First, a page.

Conclusion

A. Join the Club

B. Prayer

C. Thought to Remember

Introduction

 

A. Such a Deal

In 1984, the Kansas City Royals wanted to keep star third baseman George Brett on the team. To do so, they negotiated a rather odd contract. First, the Royals agreed to give Brett the bat he used in the infamous 1983 “pine tar game,” when his go-ahead home run was ruled an out (a decision later reversed) because he allegedly had too much pine tar on his bat. Second, the contract also gave Brett part ownership of an apartment complex in Memphis!

While we may never sign an agreement giving us a baseball bat and buildings, we are familiar with contracts. Whether we call an agreement a contract, a pledge, or a covenant, the sealing of promises has always been an essential element of society. This lesson looks at a covenant, not between people, but between a person and God.

B. Lesson Background

God’s covenant with Abraham began when the Lord called him (at the time known as Abram) to leave his homeland and move to unfamiliar surroundings (Genesis 12:1). Abraham “obeyed; and he went out, not knowing whither he went” (Hebrews 11:8). The year was about 2000 BC.

Though Abraham’s initial obedience was exemplary, his faith journey was not without bumps. By the end of the same chapter in which Abraham left his homeland in response to God’s call, he had passed off his wife Sarah (known as Sarai at that stage) as his sister in order to gain favorable treatment from Pharaoh in Egypt (Genesis 12:10-13).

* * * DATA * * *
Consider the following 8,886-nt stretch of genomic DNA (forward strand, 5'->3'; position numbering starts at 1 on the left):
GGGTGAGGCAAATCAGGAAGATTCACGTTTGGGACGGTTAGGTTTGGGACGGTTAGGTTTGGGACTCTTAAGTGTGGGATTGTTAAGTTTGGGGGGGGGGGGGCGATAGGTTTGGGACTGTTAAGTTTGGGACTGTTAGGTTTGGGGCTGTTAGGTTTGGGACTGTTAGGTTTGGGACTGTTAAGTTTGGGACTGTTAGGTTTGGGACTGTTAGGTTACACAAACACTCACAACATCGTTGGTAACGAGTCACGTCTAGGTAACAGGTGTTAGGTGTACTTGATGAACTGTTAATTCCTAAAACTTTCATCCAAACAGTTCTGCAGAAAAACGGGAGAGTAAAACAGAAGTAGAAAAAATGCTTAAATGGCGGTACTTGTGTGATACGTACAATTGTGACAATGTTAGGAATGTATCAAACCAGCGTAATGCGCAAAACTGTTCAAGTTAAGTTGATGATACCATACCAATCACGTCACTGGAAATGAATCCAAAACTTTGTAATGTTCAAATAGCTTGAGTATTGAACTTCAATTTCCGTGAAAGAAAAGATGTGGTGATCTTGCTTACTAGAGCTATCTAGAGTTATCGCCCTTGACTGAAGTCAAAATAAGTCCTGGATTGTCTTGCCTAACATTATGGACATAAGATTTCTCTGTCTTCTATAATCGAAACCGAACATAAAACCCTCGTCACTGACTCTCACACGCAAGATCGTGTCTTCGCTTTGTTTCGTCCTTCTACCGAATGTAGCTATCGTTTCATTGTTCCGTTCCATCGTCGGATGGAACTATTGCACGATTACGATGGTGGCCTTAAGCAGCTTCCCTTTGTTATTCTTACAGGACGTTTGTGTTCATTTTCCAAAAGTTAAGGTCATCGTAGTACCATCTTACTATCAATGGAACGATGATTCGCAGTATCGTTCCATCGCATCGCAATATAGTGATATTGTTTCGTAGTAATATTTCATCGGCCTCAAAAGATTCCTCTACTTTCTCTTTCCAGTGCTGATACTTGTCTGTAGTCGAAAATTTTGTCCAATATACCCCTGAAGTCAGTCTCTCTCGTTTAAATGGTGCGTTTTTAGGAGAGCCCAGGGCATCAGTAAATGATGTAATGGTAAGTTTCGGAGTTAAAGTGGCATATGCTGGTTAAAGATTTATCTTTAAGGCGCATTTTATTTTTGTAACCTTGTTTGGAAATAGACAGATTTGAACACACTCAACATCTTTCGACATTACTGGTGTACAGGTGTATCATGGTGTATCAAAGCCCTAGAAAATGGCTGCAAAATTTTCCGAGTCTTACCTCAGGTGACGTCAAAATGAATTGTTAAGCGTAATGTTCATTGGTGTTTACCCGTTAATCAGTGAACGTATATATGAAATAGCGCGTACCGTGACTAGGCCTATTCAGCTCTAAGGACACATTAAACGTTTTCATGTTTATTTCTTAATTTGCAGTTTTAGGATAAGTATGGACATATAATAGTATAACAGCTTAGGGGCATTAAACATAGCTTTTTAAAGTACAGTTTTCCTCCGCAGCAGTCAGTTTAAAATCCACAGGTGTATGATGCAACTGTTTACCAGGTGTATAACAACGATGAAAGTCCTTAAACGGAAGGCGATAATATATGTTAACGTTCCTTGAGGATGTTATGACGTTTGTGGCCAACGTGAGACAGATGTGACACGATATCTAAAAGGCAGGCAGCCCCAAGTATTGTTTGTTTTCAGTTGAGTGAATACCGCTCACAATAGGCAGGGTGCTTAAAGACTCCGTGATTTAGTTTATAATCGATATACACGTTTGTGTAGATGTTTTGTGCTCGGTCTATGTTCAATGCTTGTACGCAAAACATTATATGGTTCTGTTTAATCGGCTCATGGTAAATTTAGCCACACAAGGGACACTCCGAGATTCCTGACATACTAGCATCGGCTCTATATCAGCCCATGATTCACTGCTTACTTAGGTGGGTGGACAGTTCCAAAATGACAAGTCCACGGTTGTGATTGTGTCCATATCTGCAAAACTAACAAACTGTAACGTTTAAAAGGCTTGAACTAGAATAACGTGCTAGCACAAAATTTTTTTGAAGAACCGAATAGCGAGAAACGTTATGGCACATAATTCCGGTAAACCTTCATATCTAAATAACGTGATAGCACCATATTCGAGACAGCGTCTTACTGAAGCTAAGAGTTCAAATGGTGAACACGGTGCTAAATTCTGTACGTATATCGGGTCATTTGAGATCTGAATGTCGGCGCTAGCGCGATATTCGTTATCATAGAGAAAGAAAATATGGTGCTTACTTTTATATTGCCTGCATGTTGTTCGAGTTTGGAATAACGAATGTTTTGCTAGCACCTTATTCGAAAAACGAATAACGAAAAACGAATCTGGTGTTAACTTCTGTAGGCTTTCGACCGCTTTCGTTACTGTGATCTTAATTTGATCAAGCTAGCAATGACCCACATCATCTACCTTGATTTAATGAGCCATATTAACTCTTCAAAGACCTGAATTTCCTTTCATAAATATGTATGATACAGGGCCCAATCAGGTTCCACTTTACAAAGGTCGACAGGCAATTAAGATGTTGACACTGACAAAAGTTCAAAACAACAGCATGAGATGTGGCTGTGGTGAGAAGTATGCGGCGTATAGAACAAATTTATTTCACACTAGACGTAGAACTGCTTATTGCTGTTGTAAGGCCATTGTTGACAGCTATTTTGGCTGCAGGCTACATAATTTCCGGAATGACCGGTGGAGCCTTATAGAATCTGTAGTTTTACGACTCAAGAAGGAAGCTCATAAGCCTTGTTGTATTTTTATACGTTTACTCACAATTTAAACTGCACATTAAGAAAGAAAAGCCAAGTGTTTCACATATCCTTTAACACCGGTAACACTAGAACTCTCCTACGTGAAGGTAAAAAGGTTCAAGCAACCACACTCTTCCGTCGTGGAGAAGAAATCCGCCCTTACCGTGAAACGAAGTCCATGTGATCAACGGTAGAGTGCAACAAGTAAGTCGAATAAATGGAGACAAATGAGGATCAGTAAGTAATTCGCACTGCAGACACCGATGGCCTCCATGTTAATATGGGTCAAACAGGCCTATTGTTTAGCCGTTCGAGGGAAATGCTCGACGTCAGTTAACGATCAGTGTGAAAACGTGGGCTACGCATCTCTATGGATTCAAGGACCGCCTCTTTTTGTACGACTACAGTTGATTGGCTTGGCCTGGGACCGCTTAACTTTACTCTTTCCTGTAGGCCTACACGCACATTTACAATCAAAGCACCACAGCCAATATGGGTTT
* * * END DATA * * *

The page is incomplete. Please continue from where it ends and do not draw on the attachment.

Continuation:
Abraham also had to deal with certain problems involving his nephew Lot, who had chosen to live in the vicinity of Sodom (Genesis 13:5-13). When Sodom became entangled in a regional war between coalitions of kings, Lot was captured (14:1-12). Abraham had to lead a commando raid to defeat a coalition and rescue Lot (14:13-16).

Following this victory, Abraham was met by Melchizedek, who was “king of Salem” and “the priest of the most high God” (14:18). He blessed Abraham, and in return Abraham gave him a tenth of the spoils taken in battle (14:19, 20).

I. Apprehension

                                                                   (Genesis 15:1-3)

As Genesis 15 opens, the scene has shifted from Abraham’s interactions with earthly kings to an encounter with the ultimate king, God himself.

A. God’s Protection (v. 1)